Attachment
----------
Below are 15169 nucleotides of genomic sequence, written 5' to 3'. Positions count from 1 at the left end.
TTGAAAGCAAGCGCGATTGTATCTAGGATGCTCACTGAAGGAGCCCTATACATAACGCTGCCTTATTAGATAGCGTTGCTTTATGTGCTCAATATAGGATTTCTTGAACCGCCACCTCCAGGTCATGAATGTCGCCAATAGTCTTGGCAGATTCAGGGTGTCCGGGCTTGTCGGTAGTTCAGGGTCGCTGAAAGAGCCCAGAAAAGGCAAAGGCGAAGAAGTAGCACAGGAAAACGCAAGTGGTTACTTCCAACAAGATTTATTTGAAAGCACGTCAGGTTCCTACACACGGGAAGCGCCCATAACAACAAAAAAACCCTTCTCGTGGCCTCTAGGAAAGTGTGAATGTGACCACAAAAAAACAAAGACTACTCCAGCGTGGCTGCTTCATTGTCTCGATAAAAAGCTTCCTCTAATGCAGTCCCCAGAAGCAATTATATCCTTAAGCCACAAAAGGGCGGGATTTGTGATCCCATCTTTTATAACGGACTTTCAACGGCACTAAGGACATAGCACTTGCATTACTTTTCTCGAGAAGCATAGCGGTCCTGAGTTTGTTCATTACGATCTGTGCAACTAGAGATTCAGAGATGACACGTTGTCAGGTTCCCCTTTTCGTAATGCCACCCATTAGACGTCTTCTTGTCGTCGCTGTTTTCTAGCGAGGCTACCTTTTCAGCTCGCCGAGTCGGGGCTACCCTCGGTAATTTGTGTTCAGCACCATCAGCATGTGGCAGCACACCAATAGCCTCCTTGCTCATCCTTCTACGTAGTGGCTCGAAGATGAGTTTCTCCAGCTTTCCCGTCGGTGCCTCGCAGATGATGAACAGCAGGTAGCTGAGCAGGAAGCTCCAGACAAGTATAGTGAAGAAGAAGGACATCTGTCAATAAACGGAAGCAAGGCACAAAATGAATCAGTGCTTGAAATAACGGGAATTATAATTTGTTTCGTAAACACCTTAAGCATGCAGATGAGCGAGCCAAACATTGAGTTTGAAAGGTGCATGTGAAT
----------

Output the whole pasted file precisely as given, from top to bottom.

Below are 15169 nucleotides of genomic sequence, written 5' to 3'. Positions count from 1 at the left end.
TTGAAAGCAAGCGCGATTGTATCTAGGATGCTCACTGAAGGAGCCCTATACATAACGCTGCCTTATTAGATAGCGTTGCTTTATGTGCTCAATATAGGATTTCTTGAACCGCCACCTCCAGGTCATGAATGTCGCCAATAGTCTTGGCAGATTCAGGGTGTCCGGGCTTGTCGGTAGTTCAGGGTCGCTGAAAGAGCCCAGAAAAGGCAAAGGCGAAGAAGTAGCACAGGAAAACGCAAGTGGTTACTTCCAACAAGATTTATTTGAAAGCACGTCAGGTTCCTACACACGGGAAGCGCCCATAACAACAAAAAAACCCTTCTCGTGGCCTCTAGGAAAGTGTGAATGTGACCACAAAAAAACAAAGACTACTCCAGCGTGGCTGCTTCATTGTCTCGATAAAAAGCTTCCTCTAATGCAGTCCCCAGAAGCAATTATATCCTTAAGCCACAAAAGGGCGGGATTTGTGATCCCATCTTTTATAACGGACTTTCAACGGCACTAAGGACATAGCACTTGCATTACTTTTCTCGAGAAGCATAGCGGTCCTGAGTTTGTTCATTACGATCTGTGCAACTAGAGATTCAGAGATGACACGTTGTCAGGTTCCCCTTTTCGTAATGCCACCCATTAGACGTCTTCTTGTCGTCGCTGTTTTCTAGCGAGGCTACCTTTTCAGCTCGCCGAGTCGGGGCTACCCTCGGTAATTTGTGTTCAGCACCATCAGCATGTGGCAGCACACCAATAGCCTCCTTGCTCATCCTTCTACGTAGTGGCTCGAAGATGAGTTTCTCCAGCTTTCCCGTCGGTGCCTCGCAGATGATGAACAGCAGGTAGCTGAGCAGGAAGCTCCAGACAAGTATAGTGAAGAAGAAGGACATCTGTCAATAAACGGAAGCAAGGCACAAAATGAATCAGTGCTTGAAATAACGGGAATTATAATTTGTTTCGTAAACACCTTAAGCATGCAGATGAGCGAGCCAAACATTGAGTTTGAAAGGTGCATGTGAAT